Taking a tiny human floating seems intimidating, but it doesn’t have to be
Every March, when we’re sick of winter but too impatient to wait for spring, my husband and I drive to the desert to go paddling. The rivers of the Colorado Plateau run muddy with snowmelt, and the sun feels like heaven. Weather on these trips is variable—we’ve been snowed, rained, and hailed on—but the quiet canyons and starry nights are worth the gamble.
This year, though, there was an even bigger variable: our daughter Josephine, who was 11 months old and had never been in a boat of any kind. How would she react to spending hours each day in a canoe or raft? Would she sleep when nighttime temperatures dropped into the thirties? And was it foolhardy to take her so deep into the wilderness that you couldn’t easily hike out?
Still, as the snow continued to fly at our home in Colorado, I couldn’t stop daydreaming of a 45-mile stretch of calm water that flows through Utah’s Labyrinth Canyon. I’d been reading Alan Kesselheim’s book Let Them Paddle, about canoeing with his children, and the fact that he’d taken an eight-month-old on a month-long expedition down the Yellowstone River made my idea seem tame. For additional inspiration, I reread a few chapters from Mardy Murie’s classic memoir Two in the Far North, in which she takes her six-month-old on a four-month Arctic river trip in the 1920s, long before GoreTex and disposable diapers. Clearly, I rationalized, humans have been taking babies down rivers for millennia.
Despite those two books, there’s relatively little information about how to pull off a multi-day river trip with a little one. Apart from a few tips I gleaned from Murie and Kesselheim, we were mostly winging it. As I made lists and packed meals and stuffed clothes into drybags, I was slightly terrified that the minute we were stuck in the bottom of a canyon with a wailing baby, we’d regret leaving the house.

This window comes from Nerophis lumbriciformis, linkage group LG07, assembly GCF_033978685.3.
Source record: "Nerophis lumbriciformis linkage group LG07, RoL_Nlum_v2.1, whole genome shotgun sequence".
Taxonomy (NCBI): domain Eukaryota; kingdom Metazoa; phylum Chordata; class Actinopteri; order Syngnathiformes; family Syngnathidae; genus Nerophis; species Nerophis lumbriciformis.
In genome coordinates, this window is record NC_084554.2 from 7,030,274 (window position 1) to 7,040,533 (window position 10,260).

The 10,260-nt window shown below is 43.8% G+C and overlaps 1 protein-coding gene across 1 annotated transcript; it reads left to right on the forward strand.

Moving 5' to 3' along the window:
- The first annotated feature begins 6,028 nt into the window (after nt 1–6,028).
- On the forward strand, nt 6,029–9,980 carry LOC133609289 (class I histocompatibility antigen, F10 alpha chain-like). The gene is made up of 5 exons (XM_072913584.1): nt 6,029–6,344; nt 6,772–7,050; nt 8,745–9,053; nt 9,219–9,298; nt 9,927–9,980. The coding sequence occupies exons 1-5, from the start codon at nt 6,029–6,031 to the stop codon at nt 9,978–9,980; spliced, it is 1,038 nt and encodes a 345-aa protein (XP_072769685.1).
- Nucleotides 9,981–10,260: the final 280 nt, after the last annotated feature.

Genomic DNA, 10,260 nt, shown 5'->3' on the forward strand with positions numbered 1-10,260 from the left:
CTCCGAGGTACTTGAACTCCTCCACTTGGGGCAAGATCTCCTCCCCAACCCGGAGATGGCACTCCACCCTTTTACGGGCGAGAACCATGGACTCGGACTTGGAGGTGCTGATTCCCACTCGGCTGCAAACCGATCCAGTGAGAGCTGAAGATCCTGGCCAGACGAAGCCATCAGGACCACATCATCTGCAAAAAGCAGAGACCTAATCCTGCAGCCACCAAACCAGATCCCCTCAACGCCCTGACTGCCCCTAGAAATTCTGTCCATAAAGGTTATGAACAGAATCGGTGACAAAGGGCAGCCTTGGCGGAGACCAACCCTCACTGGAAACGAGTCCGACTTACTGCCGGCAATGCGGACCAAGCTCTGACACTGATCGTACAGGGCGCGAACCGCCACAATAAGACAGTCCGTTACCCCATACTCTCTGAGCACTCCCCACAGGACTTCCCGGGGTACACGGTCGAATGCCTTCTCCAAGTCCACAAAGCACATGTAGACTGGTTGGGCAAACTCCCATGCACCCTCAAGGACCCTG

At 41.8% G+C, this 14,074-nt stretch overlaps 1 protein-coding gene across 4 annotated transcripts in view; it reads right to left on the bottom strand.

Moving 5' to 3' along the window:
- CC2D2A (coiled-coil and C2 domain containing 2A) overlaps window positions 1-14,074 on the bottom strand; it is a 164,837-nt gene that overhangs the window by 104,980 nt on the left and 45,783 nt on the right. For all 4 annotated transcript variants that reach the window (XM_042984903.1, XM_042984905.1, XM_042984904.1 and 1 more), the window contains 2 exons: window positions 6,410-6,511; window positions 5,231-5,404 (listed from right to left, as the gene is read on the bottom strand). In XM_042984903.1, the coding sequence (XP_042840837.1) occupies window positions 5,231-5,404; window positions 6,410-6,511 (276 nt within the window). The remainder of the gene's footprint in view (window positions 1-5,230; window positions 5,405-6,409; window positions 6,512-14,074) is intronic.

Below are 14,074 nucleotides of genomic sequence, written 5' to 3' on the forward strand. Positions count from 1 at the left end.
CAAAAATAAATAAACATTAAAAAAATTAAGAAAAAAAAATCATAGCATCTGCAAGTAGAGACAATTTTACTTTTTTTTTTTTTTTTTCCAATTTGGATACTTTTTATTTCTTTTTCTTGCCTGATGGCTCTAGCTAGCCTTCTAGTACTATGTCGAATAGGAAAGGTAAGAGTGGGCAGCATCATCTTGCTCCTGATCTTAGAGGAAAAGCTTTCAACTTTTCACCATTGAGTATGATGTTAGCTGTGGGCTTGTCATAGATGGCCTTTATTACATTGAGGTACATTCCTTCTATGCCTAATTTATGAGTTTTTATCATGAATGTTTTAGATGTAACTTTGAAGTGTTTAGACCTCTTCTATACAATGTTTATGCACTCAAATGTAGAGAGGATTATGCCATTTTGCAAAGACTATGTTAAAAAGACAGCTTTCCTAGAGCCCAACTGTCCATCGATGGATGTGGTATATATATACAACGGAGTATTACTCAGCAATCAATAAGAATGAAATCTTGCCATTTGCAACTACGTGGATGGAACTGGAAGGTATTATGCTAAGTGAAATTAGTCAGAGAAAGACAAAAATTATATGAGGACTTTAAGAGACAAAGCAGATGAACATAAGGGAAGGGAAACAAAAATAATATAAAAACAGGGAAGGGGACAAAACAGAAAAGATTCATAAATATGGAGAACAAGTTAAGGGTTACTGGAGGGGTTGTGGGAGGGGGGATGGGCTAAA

There were indeed a few times when we were stuck in the bottom of a canyon with a wailing baby. But I never once regretted it. Here’s how we pulled it off.
Buy a Good PFD
One of the smartest things I did when pregnant was to use my baby shower to convince friends and family to buy me fancy outdoor baby gear, including this bomber PFD from Level Six. This one is comfortable, doesn’t ride up, and will fit for several years. I also made my daughter wear it around the house for a couple weeks so that she was used to it before we got on the water.
Choose Your Destination and Boat Wisely
First, your destination: You want water with easy rapids (Class I) or none at all, in an environment where you’re already comfortable with backcountry travel. Then, choose your craft. Kayaks are not practical with a baby. Rafts can haul lots of gear and people but are slow, heavy, and often have standing water on the floor, which means no dry place for an infant to hang out other than in your arms. Canoes, on the other hand, are practically made for babies. The gunwales are the perfect height for a standing baby to hold onto, the hull stays mostly dry and offers a solid surface for playing or napping on, and they’re easy enough for one person to paddle if the other needs to hold or feed the kiddo.
Learn to Canoe